The Biggest Crime in Retail

That’s right, I said it. The biggest crime in retail. It’s not employee theft or check fraud or “bait and switch.” Its much more damaging than that. It’s this – you can make a living selling at retail by being an order taker – Or at least you can get a paycheck for it.

Granted, it’s not much of a living, but it will pay the bills. Here is what I mean. In my 28 years of retail, I have spent countless hours working on retail floors watching, studying and monitoring customer/salesperson interaction. It never ceases to amaze me how the “luck of the draw” (or should we say “luck of the up”) can make a salesperson’s day. Every day, a Customer will walk in the door and tell you exactly what they want and even ask for it in 7 different colors. There was no “selling” in this situation, just order taking.retail crime stopper

You know I am right. You see it for yourself everyday. And its frustrating to you. You Practice, Drill and Rehearse to make your selling skills as great as they can be and the lazy-show-up-late-shoot-from-the-hip-too-cool-for-retail person has a big ticket and we cry “why!” (say that i your best Charlton Heston voice from Soylant Green) Oh the injustice of it all.

I agree. It’s not fair. And I wish there was a way to make it fair. I wish we could make sure this behavior does not get rewarded by a sale. I do know that if I could event an app that would monitor and solve this problem, I would be a hero for many, many retailers. I even love the question at the cashier when they ask, “Was anyone helping you?” People have a very different definition of help. Customers define it differently than salespeople do. The question should be, “was anyone selling to you today?” This is a question I would like to answer.

You see the crime on the retailer’s part is that they reward and allow this behavior. The simple question “was anyone helping you or assisting you today?” is designed to make sure they track the sales of people. But this does not give you an accurate reflection of whether or not someone is selling. It means that someone pointed me to the socks when I asked where they were. They did not sell me; they helped me. And helpers do not make retailers money. They do not add-on to sales or accessorize or try for the Add-on (as we say in The Retail Sales Bible.) Oh, don’t get me wrong. They do have tickets with multiple lines on them and even accessories. But they did not add these on – the Customer did. And this is not selling, it is order-taking.

The crime of the salesperson is the money they are leaving on the table. Sure, they can pay their bills, but the #1 reason for turnover in retail is money. Yes, all of the surveys say it’s job satisfaction and we agree. But set that reason aside and all you are left with is money. And of course, they always say it is the retailer’s fault they are not making more money and not their own! At least that is the lie they continue to tell themselves as they move from one place to another to make $.25 more an hour. It took me a long time to learn the damage of “retail math” – at least that is what I have learned to call it. You know what I mean- you hire someone and tell them the wage. They say that is great. And then 3 months later say that have to quit because they are not making enough money. There has to be something wrong with the math somewhere!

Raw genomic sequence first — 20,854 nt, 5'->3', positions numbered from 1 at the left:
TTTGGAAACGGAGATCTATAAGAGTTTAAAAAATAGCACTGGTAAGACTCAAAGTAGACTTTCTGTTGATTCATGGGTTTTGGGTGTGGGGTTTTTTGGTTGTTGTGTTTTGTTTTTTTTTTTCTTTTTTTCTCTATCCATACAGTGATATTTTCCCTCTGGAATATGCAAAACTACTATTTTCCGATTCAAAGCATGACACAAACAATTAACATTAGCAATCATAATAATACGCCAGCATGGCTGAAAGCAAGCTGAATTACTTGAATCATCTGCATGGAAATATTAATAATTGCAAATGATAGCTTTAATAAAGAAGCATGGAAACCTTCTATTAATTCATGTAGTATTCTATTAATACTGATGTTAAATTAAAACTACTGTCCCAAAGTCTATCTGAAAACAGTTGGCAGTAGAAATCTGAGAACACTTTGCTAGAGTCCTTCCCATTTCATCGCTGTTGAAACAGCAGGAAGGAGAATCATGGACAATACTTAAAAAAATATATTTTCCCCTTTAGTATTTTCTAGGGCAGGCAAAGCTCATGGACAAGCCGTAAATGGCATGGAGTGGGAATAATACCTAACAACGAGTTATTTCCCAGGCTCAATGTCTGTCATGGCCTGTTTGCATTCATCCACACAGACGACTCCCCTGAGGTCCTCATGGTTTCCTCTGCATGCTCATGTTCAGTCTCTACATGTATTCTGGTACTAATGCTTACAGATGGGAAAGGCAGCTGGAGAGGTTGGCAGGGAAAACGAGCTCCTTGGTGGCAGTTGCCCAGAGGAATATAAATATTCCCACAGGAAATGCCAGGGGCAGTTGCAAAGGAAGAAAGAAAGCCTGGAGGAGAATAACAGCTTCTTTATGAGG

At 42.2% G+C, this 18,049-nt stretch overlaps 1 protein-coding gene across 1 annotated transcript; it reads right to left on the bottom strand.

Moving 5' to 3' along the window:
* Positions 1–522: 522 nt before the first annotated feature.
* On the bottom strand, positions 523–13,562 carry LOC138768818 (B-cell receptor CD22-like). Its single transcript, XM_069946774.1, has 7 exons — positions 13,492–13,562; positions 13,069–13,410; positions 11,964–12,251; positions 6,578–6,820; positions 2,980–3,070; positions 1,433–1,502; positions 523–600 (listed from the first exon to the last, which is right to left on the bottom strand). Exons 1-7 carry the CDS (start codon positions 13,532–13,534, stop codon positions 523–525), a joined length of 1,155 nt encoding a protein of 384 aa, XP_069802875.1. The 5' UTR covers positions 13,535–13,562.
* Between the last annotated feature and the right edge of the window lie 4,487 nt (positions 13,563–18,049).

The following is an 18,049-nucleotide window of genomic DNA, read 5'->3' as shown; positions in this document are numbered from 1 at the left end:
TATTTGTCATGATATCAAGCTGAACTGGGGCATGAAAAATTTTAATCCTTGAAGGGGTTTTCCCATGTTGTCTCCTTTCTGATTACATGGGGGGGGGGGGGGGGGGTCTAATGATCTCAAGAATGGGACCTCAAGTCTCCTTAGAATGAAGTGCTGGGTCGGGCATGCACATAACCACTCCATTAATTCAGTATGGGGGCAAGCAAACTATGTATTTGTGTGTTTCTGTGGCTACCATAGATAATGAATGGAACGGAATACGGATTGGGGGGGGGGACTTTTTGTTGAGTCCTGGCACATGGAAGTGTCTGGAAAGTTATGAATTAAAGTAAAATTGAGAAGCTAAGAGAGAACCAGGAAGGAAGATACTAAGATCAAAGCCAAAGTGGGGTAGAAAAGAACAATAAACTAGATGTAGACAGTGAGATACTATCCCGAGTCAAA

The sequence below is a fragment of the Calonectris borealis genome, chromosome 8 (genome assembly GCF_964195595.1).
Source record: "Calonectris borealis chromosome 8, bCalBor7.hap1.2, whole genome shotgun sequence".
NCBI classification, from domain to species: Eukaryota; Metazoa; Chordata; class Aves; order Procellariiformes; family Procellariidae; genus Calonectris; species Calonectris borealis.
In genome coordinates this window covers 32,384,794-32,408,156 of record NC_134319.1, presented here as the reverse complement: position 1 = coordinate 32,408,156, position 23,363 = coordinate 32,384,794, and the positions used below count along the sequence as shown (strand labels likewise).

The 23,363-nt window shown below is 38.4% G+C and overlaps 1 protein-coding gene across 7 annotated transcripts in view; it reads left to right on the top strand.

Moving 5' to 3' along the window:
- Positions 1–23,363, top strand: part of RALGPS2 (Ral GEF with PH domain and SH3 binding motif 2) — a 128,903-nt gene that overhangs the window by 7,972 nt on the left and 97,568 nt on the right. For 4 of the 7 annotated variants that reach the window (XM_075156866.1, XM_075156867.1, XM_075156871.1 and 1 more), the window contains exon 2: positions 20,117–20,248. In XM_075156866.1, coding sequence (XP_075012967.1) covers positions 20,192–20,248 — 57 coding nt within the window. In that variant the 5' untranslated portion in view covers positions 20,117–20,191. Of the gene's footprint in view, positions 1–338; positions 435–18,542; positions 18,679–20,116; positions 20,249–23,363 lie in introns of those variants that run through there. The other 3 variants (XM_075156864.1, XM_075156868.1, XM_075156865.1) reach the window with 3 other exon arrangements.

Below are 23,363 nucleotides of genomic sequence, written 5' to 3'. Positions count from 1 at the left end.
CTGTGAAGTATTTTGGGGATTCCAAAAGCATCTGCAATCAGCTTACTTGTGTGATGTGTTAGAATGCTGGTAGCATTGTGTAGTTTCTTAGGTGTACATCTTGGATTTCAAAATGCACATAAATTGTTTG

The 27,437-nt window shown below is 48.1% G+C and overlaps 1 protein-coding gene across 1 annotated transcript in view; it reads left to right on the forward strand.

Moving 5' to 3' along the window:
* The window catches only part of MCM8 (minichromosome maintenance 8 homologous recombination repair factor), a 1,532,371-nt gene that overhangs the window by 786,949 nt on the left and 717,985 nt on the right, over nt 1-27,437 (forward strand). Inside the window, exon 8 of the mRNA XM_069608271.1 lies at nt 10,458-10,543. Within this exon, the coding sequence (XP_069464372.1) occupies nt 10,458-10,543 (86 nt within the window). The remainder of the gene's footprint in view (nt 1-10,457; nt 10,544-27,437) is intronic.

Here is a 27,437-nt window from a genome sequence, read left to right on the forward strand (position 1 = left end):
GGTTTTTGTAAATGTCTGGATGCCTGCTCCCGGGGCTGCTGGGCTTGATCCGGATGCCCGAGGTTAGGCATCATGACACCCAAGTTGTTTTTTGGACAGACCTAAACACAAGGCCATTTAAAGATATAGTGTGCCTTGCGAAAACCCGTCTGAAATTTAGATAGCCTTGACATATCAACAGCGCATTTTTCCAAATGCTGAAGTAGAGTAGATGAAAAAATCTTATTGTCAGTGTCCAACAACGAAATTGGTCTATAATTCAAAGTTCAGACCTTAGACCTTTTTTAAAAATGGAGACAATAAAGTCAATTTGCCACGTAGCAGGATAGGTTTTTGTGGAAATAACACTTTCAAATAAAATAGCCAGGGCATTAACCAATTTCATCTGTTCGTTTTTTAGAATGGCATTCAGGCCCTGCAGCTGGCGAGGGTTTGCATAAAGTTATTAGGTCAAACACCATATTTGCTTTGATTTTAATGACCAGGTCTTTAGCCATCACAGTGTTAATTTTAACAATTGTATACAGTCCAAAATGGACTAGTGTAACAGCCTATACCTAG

People inherently don’t want to the the best they can be. They want to be the most they have to be to keep their job – nothing more. If we were “self-starters” as the ads in the paper always say, then this would not be an issue. But we are not self-starters. Too many people are in retail because they are on their way somewhere else. Its a pit stop along the way. Sad. But true.

These people cost the company money and more importantly, themselves money. And I bet your expecting the next post to be “The 6 Steps to Solving this Crime.” But here is the rub. This is a victim-less crime. The retailer is not a victim here – they are culpable.

You want to fix this? Then do not hire them in the first place! How many times have we said before – hire people who fit your culture. Period. We like to hire based on instinct or past sales experience. We need to hire based on culture. If your culture is a high performance selling and service culture, then this issue will not be in your store. You would not tolerate it and the culture would not tolerate it and the problem gets fixed by the salespeople on your floor who do the policing for you.

But, if this problem is in your store as it is in 85% of retailers today, then rest assured – you do NOT have a selling/service culture. You may be close. And you may be better than anyone in your town. But today, that is not enough. You have to exceed the Customer’s expectations, not meet them.

So, this public service announcement is about crime. And only you can solve this crime in your store. You are not a victim of a weak workforce. You are a product of your culture. But you can solve the crime. Look for signs in your culture that reward this type of behavior (like asking was anyone helping you today at the register.) The best way to manage this, though, is to be on the sales floor. Too many managers get into their role and become “suits.” They are “above” selling anymore. They have more important things to do. They are more important now. And they spend little to no time on the sales floor watching, listening and learning

What could be more important than increasing revenue and service in your store? (if you have an answer to that question, then this blog is not for you!)

Copyright 2017, Matthew Hudson is an award-winning retailer, keynote speaker, master sales trainer and author of over 4 books on selling, corporate culture, retail, and sales and marketing.

Matt

Master Sales Trainer with 31 years of sales & marketing experience. Author of 4 books including Advisor Selling and the Retail Sales Bible.